I Found It At the Movies: 1970–The Conformist (Bernardo Bertolucci)


Inspired by Dave Hicks’ excellent blog, I have decided to write about my favorite film for each year from 1926-2008.

1970: The Conformist (Bernardo Bertolucci)

I can’t say that I fully understand the plot of this movie. Nor can I say that I really care. If someone forced me to choose the most beautiful color film in the history of the medium, this would be my choice.

It seems that this movie, more than any other, influenced the look of The Godfather. And the way that Bertolucci and cinematographer Vittorio Storaro film murder–slowly, carefully and with rapt attention–certainly recalls Coppola’s approach just a few years later.

The Conformist is a complete moviemaking marvel and one of cinema’s most staggering, hallucinatory achievements.

What moviemakers can learn: Moviemaking is, without argument, a collaborative medium. Finding your key collaborators, the ones who complement your talents and mesh with your sensibilities, is the most important thing you can do as a moviemaker. Just look at the magic that Bertolucci is able to create here with his long-time collaborator Storaro.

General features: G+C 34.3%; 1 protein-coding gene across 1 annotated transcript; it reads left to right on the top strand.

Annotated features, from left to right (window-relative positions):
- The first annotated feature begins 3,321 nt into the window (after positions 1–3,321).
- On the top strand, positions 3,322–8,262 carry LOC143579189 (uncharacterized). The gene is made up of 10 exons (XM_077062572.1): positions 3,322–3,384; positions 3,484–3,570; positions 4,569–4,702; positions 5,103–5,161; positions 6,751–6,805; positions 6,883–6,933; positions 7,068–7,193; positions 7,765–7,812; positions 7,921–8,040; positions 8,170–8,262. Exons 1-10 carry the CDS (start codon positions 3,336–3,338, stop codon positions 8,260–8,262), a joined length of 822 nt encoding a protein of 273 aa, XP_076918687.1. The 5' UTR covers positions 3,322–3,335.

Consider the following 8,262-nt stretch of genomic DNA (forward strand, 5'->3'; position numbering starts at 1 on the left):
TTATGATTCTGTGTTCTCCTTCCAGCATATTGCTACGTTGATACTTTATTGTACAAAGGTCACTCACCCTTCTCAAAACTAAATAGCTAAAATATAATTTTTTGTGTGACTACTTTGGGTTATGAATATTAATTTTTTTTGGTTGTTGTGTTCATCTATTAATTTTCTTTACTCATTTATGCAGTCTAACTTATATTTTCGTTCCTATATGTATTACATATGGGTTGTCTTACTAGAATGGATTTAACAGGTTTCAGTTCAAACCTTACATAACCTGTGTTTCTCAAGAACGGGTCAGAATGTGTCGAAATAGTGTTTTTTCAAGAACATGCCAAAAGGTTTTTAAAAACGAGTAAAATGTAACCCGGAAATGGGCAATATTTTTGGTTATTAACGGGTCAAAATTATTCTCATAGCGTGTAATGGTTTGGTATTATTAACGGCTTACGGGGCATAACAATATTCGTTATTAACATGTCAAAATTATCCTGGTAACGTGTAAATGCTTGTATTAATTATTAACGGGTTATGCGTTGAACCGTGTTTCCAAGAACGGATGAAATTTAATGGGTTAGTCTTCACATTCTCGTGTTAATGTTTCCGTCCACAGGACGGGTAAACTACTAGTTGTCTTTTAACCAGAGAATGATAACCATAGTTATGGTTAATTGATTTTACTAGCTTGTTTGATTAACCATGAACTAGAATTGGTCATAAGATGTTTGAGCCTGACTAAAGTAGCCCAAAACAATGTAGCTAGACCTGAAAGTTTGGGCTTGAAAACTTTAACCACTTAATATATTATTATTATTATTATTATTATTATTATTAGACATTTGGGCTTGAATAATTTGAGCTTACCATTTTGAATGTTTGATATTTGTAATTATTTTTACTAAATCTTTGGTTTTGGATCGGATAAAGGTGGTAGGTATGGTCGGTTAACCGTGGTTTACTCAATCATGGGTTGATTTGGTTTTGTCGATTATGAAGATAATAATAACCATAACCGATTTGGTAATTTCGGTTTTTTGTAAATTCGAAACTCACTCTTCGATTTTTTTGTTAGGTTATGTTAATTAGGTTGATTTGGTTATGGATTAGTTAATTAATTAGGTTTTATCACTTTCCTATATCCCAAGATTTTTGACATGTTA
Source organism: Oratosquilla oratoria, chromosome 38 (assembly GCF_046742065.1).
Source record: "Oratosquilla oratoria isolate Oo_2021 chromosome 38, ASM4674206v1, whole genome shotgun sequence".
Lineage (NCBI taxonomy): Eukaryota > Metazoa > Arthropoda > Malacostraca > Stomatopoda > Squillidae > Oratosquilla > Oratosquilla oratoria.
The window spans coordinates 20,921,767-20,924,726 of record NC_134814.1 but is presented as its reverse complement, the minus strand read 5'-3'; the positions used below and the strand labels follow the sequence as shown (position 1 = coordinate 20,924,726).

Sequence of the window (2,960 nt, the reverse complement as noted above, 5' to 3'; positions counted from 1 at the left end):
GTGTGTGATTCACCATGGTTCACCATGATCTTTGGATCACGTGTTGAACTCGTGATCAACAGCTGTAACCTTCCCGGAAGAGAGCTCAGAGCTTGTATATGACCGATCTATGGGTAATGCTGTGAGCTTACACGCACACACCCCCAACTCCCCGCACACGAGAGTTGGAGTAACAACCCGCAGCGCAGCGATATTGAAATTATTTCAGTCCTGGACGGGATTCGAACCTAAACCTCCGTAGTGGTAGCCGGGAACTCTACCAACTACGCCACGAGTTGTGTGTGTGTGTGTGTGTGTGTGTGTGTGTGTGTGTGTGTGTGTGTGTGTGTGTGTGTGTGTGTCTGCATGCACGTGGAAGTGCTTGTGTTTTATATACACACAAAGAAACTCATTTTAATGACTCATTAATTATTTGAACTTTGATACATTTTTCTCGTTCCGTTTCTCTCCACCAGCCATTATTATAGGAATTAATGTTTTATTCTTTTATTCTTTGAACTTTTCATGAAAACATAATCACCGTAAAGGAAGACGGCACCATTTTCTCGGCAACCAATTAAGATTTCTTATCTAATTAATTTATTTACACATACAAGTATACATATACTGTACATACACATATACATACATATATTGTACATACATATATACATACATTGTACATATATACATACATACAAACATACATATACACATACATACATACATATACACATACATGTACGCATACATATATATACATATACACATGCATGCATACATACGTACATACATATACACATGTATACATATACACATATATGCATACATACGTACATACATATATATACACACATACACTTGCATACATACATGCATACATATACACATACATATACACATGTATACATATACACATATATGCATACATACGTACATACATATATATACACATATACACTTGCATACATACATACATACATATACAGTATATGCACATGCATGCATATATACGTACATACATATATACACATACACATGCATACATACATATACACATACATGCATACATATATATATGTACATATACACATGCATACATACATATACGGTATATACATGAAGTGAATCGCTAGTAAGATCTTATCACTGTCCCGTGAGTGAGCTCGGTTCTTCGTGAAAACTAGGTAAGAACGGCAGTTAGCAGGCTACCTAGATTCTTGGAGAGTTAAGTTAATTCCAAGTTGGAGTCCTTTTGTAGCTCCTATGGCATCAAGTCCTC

Other contenders for 1970: There are a good number of titles from this year that I still need to see. These are: Michelangelo Antonioni’s Zabriskie Point, Jerzy Skolimowski’s Deep End, Gilbert Cates’ I Never Sang for My Father, Vittorio De Sica’s The Garden of the Finzi-Continis,  Luis Buñuel’s Tristana and Bernardo Bertolucci’s The Spider’s Stratagem. From this year, I really like Robert Altman’s M*A*S*H and Eric Rohmer’s Claire’s Knee.  I love Bob Rafelson’s Five Easy Pieces and Jean-Pierre Melville’s Le cercle rouge.  And my closest runner-up is Sam Peckinpah’s The Ballad of Cable Hogue.  

After living in Los Angeles for seven years, Jeffrey Goodman returned to his hometown of Shreveport, Louisiana to direct The Last Lullaby. Co-written by the creator of Road to Perdition, and starring Tom Sizemore and Sasha Alexander, The Last Lullaby was filmed entirely in and around Shreveport and financed by 48 local investors. Goodman is now at work raising money for his next feature, Peril.

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